Norman Davies

Norman Davies is professor emeritus at University College London, an honorary fellow at St Antony's College, Oxford, and the author of several books on Polish and European history.

Volhynia and the forgotten massacre of the Second World War

Completely innocent men, women and children have been slaughtered. ‘Terrorism’ hardly suffices to describe the savage rampage beyond the Gaza Wall undertaken by men from Hamas on 7 October. In the aftermath of the Second World War, when knowledge emerged of the crimes perpetrated by Nazi Germans and their collaborators, humanity vowed ‘Never Again’. Yet the

How Russia lost Kazakhstan

Prior to Russia’s invasion in February 2022, few westerners knew much about Ukraine, and even less about Kazakhstan. We all suffer from Moscow-centred perceptions and the bad habit of equating the Soviet Union with Russia.  But now we know that Putin is driven by spurious historical theories, in which Ukraine has no right to exist,

Christmas in Ukraine and the ghosts of conflicts past

In Ukrainian, the name for Christmas is Ridztvo (Різдво), meaning ‘Nativity’. The Russian equivalent, used by one in three citizens in Ukraine, is Rozhdyestvo (Рождество). It is a season for hope and rebirth. Since, in the Slavic languages, all wishes or implied wishes are followed by the genitive case, the term for ‘Happy Christmas’ in Ukrainian comes out, none-too-simply,

What does Russia really want?

The question of ‘why’ Russia invaded Ukraine has been forgotten amid war’s fog. Greed and malice partially explains it. History, geopolitics and culture reveals more. A country which has more land than anyone else on Earth is not grabbing territory for territory’s sake. Logically, Russia should be giving away land to anyone who might manage it better.

War of words: a history of Ukraine’s language debate

It’s not often that ex-KGB officers blame Lenin for anything. But in his speech of 21 February 2022, on the eve of his ‘special military operation’, Vladimir Putin rounded on the founder of Bolshevism for creating the artificial Ukrainian state.  ‘Modern Ukraine was entirely created by…Bolshevik, Communist Russia,’ he declared; ‘and…in a way that was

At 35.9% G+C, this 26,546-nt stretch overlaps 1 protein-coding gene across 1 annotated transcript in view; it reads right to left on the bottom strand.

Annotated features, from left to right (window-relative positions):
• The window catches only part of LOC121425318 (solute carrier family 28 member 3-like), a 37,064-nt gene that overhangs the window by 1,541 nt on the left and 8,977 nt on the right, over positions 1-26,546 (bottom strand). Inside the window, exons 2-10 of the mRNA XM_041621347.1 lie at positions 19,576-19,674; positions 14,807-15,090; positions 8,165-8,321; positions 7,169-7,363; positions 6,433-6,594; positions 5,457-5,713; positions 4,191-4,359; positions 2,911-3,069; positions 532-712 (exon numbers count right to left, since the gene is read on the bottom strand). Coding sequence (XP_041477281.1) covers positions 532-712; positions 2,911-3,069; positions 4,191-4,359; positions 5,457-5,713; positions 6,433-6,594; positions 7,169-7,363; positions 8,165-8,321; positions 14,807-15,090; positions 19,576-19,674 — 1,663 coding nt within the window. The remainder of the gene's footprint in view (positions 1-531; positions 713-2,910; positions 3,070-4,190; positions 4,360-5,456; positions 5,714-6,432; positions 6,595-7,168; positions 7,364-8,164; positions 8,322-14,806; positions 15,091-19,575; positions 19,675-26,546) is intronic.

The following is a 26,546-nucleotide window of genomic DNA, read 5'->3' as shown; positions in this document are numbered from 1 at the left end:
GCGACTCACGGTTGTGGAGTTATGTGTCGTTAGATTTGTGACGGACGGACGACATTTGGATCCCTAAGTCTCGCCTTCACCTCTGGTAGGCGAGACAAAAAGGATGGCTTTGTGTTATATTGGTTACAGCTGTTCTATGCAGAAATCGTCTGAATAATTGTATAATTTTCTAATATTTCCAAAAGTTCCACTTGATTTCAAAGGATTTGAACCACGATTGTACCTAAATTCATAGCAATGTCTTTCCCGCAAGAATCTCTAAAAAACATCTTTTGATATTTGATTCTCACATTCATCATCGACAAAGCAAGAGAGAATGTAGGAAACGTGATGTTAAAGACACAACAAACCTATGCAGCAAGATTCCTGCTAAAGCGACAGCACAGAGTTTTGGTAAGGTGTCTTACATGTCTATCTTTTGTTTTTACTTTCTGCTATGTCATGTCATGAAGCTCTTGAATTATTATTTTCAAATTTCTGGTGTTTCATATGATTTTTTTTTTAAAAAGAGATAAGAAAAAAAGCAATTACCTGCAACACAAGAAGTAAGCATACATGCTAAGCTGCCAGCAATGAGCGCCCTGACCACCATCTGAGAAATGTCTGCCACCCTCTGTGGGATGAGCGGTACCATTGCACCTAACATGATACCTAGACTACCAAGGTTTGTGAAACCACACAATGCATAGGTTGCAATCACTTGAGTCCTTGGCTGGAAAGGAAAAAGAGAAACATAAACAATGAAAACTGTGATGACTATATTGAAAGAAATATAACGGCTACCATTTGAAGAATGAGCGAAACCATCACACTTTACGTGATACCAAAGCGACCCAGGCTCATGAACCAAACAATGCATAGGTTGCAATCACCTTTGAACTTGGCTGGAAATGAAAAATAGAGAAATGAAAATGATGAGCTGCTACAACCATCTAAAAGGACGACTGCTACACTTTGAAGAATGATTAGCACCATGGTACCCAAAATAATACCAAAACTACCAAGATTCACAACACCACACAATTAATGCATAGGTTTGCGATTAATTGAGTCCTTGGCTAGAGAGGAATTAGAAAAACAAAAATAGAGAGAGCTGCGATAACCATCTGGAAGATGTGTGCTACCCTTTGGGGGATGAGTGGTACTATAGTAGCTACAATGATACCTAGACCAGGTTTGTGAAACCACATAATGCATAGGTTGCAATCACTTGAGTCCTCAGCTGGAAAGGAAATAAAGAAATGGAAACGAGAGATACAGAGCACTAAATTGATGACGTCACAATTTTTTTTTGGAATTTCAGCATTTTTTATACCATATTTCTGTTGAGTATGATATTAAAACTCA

A short history of language in Ukraine

After six months of war in Ukraine, most observers agree that the roots of Russian aggression lie in the country’s deep-rooted attitudes to culture and history. In line with Russia’s nationalist traditions, Putin denies any place for a separate Ukrainian identity. The Ukrainians, in contrast, see themselves as a proud nation with their own history,

The Dnieper rapids and why Putin does not belong in Ukraine

Za in Ukrainian – and other Slavic languages – means ‘Beyond’, and porohi means ‘the Rapids’; so Zaporizhia stands for ‘the place beyond the rapids’. It a nice irony that the place, whose threatened nuclear power plant has put it in the headlines, is connected to one of Europe’s most venerable historico-geographical sites. The Dnieper

The forgotten history of Poland and Ukraine

Since the outbreak of war in February there has been an overwhelming focus on the historical links between Russia and Ukraine, partly to counter Putin’s grand assertions that Kyiv belongs to Moscow. But this spotlight on Russia has meant the important history of Poland and Ukraine has been fatally overlooked. Ukraine was part of the

The rise and fall of Mariupol

Now that the city of Mariupol on the Sea of Azov has been conquered by the Russian army, it is worth looking back at how the city was founded, conquered and destroyed. It is a history that both offers deep insight into the psyche of Russia – and also lays bare the remarkable foundations of

God and mammon

Krakow The greatest churchman of modern times is dead; and the most Catholic nation in Europe is bereft. John Paul II, ‘Papa Wojtyla’ has passed on to a better life. His faithful compatriots must fend for themselves. Men and women weep without shame. Requiem services are celebrated every hour from dawn till midnight. Congregations spill